Music and Movement Activities for Toddlers and Preschoolers How to teach children English using illustrated storybooks What makes illustrated storybooks such a good resource for teaching young learners of English? The British Council’s Gail Ellis, co-author of a storytelling handbook for primary English language teachers, explains. Listen to an interview with Gail in our podcast and register for her webinar taking place on Thursday, 2 October. Illustrated storybooks provide an ideal resource for helping children learn English. This is because children love listening to stories. Storybooks present language in familiar and memorable contexts, and high quality illustrations help children understand as they match what they hear to what they see. Why use storybooks in the classroom? Teachers can use storybooks to complement an English language course or as the main teaching resource. Storybooks can meet a variety of learner needs Selecting the right storybook The key to successful storytelling is having the right story for the linguistic and cognitive ability of the children. Discovering new storybooks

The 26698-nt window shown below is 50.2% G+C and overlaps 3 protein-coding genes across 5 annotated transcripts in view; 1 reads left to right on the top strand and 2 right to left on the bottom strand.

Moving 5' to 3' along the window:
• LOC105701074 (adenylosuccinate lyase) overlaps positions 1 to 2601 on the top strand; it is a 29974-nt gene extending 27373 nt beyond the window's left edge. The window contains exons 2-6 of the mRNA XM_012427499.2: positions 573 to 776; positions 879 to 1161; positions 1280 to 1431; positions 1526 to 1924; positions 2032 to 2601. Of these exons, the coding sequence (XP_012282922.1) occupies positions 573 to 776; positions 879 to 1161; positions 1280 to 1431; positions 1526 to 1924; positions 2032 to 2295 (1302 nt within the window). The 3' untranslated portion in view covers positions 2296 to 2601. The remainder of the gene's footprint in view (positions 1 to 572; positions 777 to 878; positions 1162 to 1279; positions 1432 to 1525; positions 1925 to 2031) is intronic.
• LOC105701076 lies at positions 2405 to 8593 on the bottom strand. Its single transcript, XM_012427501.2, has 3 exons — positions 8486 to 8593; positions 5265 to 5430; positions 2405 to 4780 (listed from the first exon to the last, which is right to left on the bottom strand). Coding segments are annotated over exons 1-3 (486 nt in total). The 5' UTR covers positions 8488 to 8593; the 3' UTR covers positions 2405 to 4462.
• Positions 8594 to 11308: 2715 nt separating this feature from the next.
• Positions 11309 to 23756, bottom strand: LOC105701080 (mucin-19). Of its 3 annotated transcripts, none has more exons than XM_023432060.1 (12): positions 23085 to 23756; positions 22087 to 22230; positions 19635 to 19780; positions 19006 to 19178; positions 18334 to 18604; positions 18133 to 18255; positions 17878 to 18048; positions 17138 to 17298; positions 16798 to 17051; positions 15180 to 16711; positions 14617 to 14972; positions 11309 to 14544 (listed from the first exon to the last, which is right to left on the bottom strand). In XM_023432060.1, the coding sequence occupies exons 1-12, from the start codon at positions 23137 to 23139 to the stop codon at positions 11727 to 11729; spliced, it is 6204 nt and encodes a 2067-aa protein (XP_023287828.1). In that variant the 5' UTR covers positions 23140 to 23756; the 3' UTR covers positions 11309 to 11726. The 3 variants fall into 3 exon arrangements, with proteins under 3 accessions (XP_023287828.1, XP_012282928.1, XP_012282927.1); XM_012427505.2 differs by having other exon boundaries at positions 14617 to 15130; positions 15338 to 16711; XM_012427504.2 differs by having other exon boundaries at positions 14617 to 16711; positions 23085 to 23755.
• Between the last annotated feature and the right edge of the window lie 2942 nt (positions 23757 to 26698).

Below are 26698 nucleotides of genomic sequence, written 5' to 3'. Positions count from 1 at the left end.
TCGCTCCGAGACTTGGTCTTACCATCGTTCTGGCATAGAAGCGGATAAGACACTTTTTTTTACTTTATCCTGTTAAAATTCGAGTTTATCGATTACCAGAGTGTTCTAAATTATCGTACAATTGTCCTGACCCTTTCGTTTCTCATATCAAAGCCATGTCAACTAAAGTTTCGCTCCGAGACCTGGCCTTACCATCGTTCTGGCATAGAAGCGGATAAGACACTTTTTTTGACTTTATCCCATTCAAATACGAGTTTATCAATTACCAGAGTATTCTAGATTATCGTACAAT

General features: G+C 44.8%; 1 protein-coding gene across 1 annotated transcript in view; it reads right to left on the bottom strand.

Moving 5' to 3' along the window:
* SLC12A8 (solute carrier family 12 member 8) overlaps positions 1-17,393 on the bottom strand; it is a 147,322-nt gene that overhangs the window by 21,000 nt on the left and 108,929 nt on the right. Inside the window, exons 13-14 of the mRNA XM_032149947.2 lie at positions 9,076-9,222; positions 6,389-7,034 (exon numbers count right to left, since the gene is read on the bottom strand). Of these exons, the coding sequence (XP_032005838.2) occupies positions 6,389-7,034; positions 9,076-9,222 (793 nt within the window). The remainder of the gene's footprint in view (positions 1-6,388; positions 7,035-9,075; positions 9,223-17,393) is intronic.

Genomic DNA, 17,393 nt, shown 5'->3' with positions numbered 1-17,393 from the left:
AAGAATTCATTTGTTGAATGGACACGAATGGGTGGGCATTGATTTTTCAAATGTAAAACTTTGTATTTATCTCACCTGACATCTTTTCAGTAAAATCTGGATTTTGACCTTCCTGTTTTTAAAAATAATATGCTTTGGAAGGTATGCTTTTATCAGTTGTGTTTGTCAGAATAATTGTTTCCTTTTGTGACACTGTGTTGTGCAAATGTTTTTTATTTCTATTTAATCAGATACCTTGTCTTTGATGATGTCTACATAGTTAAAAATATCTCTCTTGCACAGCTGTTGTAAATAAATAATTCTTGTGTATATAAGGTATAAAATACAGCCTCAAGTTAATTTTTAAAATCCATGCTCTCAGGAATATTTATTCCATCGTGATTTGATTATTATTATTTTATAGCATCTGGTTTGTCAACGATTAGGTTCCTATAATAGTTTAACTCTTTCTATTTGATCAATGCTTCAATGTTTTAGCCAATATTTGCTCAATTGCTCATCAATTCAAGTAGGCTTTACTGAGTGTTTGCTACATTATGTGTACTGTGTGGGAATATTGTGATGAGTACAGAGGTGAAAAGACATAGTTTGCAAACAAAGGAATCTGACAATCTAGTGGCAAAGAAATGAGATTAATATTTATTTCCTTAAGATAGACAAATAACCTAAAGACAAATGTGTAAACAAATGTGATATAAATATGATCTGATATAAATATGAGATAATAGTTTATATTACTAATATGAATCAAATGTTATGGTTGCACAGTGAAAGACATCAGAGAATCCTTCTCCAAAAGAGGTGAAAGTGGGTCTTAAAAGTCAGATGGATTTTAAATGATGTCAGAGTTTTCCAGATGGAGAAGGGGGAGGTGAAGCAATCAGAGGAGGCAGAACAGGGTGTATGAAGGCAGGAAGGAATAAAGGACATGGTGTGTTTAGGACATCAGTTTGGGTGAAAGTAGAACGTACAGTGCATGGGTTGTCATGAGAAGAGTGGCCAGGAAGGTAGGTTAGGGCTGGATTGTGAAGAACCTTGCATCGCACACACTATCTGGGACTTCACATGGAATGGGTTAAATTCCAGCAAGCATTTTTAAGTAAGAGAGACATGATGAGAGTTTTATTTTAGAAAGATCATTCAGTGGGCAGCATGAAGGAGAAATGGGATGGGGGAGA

50+ Quick & Easy Kids Crafts that ANYONE Can Make! These 50+ quick and easy kids crafts can be made in under 30 minutes using items that you probably already have around the house! No special tools or skills are required, so ANYONE can make these cute crafts for kids! Great fun for the entire family! 50+ Quick & Easy Kids Crafts One of the #1 things that people often say to me is, “I would love to make creative projects with my kids, but I’m just not crafty. Why Craft with Your Kids? A recent study by Dr. Other key findings of Dr. • Arts and crafts engage multiple brain areas simultaneously and improve bilateral coordination between the left and right sides of the brain, leading to immediate and future cognitive development. • Activities like arts and crafts accelerate the development of muscles in the hands and fingers, improving fine motor skills that are essential for school success in the earliest formal years. • Face-to-face interaction in the early years is critical for optimal social development. emotions. lasting memories.